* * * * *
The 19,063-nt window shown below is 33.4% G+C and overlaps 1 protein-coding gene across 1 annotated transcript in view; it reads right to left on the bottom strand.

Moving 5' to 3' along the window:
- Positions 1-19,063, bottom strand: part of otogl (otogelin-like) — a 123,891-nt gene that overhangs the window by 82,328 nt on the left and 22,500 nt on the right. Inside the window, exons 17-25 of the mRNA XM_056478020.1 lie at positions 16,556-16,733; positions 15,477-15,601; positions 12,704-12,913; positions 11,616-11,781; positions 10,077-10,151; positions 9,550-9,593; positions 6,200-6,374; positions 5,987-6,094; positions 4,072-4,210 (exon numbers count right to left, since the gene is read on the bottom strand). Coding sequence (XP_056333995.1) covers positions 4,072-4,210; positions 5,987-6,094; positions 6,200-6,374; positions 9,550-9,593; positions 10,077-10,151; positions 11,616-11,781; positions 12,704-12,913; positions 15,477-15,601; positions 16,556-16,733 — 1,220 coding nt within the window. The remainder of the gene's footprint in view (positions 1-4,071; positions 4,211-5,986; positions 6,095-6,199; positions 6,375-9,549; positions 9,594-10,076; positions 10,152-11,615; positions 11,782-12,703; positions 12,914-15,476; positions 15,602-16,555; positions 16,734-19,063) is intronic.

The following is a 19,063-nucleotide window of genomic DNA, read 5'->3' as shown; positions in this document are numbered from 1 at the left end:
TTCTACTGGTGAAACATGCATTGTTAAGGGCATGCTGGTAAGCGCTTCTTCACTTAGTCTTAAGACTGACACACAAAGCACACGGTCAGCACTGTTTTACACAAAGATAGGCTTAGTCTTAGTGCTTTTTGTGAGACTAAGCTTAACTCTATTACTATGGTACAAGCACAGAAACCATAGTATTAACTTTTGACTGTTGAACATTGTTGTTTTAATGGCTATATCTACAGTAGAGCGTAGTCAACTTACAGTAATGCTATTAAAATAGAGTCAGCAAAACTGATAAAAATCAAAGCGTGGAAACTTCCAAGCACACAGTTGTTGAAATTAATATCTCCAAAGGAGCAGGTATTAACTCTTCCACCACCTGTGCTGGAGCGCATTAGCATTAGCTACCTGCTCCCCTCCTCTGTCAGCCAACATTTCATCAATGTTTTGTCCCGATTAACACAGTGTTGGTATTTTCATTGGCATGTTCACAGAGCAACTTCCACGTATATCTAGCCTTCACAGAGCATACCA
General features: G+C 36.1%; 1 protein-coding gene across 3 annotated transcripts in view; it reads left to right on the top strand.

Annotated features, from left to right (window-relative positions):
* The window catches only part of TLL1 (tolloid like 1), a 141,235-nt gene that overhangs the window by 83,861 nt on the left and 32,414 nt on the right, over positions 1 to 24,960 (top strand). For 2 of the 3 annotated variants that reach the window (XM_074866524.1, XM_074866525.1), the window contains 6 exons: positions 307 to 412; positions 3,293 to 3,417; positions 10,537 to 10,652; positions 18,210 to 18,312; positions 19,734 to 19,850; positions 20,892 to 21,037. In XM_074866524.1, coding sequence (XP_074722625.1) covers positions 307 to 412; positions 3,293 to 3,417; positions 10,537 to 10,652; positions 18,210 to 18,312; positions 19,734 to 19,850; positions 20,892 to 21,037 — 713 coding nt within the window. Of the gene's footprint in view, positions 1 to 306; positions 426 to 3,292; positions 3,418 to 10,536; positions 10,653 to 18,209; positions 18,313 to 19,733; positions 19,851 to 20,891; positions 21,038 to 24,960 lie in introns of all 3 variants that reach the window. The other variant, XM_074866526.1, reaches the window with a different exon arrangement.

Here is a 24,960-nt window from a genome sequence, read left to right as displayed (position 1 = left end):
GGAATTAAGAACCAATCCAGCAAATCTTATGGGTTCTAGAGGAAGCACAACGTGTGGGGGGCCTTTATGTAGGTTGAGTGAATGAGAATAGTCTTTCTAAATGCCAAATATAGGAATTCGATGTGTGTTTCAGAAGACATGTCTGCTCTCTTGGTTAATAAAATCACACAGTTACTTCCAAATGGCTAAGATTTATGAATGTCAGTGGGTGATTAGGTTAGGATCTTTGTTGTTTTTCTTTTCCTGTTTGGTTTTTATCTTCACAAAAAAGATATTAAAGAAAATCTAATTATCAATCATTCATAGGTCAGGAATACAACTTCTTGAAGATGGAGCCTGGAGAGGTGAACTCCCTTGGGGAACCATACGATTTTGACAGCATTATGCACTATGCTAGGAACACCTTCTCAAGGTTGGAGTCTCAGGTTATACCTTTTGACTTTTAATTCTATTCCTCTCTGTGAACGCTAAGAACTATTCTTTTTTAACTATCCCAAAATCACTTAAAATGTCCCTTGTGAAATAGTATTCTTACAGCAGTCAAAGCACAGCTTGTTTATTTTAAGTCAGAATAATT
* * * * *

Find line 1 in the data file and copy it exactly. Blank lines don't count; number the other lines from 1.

The 19,063-nt window shown below is 33.4% G+C and overlaps 1 protein-coding gene across 1 annotated transcript in view; it reads right to left on the bottom strand.